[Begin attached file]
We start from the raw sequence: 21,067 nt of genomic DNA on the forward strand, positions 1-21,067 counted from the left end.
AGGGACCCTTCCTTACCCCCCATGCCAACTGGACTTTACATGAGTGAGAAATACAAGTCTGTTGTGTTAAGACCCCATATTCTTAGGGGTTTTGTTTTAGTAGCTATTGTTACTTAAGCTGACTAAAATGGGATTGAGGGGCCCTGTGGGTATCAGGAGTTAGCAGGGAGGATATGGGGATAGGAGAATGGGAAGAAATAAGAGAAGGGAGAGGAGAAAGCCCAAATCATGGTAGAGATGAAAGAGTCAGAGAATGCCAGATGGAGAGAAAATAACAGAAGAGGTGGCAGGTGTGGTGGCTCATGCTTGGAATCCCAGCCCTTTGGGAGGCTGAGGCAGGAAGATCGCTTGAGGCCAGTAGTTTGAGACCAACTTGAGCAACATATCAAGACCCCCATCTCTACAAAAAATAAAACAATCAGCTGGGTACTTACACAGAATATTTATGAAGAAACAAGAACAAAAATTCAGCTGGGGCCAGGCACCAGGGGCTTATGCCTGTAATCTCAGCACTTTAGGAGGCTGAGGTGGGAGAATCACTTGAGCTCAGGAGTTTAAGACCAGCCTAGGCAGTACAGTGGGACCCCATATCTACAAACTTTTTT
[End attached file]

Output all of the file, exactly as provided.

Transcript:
We start from the raw sequence: 21,067 nt of genomic DNA on the forward strand, positions 1-21,067 counted from the left end.
AGGGACCCTTCCTTACCCCCCATGCCAACTGGACTTTACATGAGTGAGAAATACAAGTCTGTTGTGTTAAGACCCCATATTCTTAGGGGTTTTGTTTTAGTAGCTATTGTTACTTAAGCTGACTAAAATGGGATTGAGGGGCCCTGTGGGTATCAGGAGTTAGCAGGGAGGATATGGGGATAGGAGAATGGGAAGAAATAAGAGAAGGGAGAGGAGAAAGCCCAAATCATGGTAGAGATGAAAGAGTCAGAGAATGCCAGATGGAGAGAAAATAACAGAAGAGGTGGCAGGTGTGGTGGCTCATGCTTGGAATCCCAGCCCTTTGGGAGGCTGAGGCAGGAAGATCGCTTGAGGCCAGTAGTTTGAGACCAACTTGAGCAACATATCAAGACCCCCATCTCTACAAAAAATAAAACAATCAGCTGGGTACTTACACAGAATATTTATGAAGAAACAAGAACAAAAATTCAGCTGGGGCCAGGCACCAGGGGCTTATGCCTGTAATCTCAGCACTTTAGGAGGCTGAGGTGGGAGAATCACTTGAGCTCAGGAGTTTAAGACCAGCCTAGGCAGTACAGTGGGACCCCATATCTACAAACTTTTTT